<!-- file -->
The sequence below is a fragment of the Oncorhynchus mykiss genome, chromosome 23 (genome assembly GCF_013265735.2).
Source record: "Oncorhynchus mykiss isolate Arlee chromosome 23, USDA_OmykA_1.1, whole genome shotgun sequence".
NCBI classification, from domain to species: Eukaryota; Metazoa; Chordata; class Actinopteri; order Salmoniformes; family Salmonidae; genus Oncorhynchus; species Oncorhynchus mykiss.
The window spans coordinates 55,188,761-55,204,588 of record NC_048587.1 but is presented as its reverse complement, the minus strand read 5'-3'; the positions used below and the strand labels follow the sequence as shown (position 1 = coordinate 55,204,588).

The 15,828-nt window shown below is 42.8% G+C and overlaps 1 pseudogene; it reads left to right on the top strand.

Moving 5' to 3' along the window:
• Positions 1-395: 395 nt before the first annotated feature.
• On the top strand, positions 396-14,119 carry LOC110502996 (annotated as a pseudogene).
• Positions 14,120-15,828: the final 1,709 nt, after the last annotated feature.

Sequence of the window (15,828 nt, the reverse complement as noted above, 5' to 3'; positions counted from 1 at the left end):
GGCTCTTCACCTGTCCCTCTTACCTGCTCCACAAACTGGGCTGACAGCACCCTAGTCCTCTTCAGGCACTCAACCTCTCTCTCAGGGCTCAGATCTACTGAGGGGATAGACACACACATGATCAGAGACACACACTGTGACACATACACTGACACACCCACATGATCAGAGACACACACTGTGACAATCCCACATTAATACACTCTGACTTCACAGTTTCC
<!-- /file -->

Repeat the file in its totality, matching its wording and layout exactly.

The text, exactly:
The sequence below is a fragment of the Oncorhynchus mykiss genome, chromosome 23 (genome assembly GCF_013265735.2).
Source record: "Oncorhynchus mykiss isolate Arlee chromosome 23, USDA_OmykA_1.1, whole genome shotgun sequence".
NCBI classification, from domain to species: Eukaryota; Metazoa; Chordata; class Actinopteri; order Salmoniformes; family Salmonidae; genus Oncorhynchus; species Oncorhynchus mykiss.
The window spans coordinates 55,188,761-55,204,588 of record NC_048587.1 but is presented as its reverse complement, the minus strand read 5'-3'; the positions used below and the strand labels follow the sequence as shown (position 1 = coordinate 55,204,588).

The 15,828-nt window shown below is 42.8% G+C and overlaps 1 pseudogene; it reads left to right on the top strand.

Moving 5' to 3' along the window:
• Positions 1-395: 395 nt before the first annotated feature.
• On the top strand, positions 396-14,119 carry LOC110502996 (annotated as a pseudogene).
• Positions 14,120-15,828: the final 1,709 nt, after the last annotated feature.

Sequence of the window (15,828 nt, the reverse complement as noted above, 5' to 3'; positions counted from 1 at the left end):
GGCTCTTCACCTGTCCCTCTTACCTGCTCCACAAACTGGGCTGACAGCACCCTAGTCCTCTTCAGGCACTCAACCTCTCTCTCAGGGCTCAGATCTACTGAGGGGATAGACACACACATGATCAGAGACACACACTGTGACACATACACTGACACACCCACATGATCAGAGACACACACTGTGACAATCCCACATTAATACACTCTGACTTCACAGTTTCC